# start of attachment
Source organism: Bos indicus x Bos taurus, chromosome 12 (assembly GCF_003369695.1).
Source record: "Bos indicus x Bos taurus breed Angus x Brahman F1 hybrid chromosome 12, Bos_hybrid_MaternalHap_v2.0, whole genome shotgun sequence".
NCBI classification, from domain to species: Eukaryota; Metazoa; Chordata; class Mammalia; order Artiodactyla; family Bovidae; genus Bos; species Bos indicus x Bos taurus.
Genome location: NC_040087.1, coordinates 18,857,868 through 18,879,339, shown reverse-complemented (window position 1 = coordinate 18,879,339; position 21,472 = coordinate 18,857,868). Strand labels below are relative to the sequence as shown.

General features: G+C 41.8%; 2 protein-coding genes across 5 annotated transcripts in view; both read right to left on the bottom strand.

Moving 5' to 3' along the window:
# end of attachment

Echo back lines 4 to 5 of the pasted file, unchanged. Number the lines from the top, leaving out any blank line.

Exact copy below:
Genome location: NC_040087.1, coordinates 18,857,868 through 18,879,339, shown reverse-complemented (window position 1 = coordinate 18,879,339; position 21,472 = coordinate 18,857,868). Strand labels below are relative to the sequence as shown.

General features: G+C 41.8%; 2 protein-coding genes across 5 annotated transcripts in view; both read right to left on the bottom strand.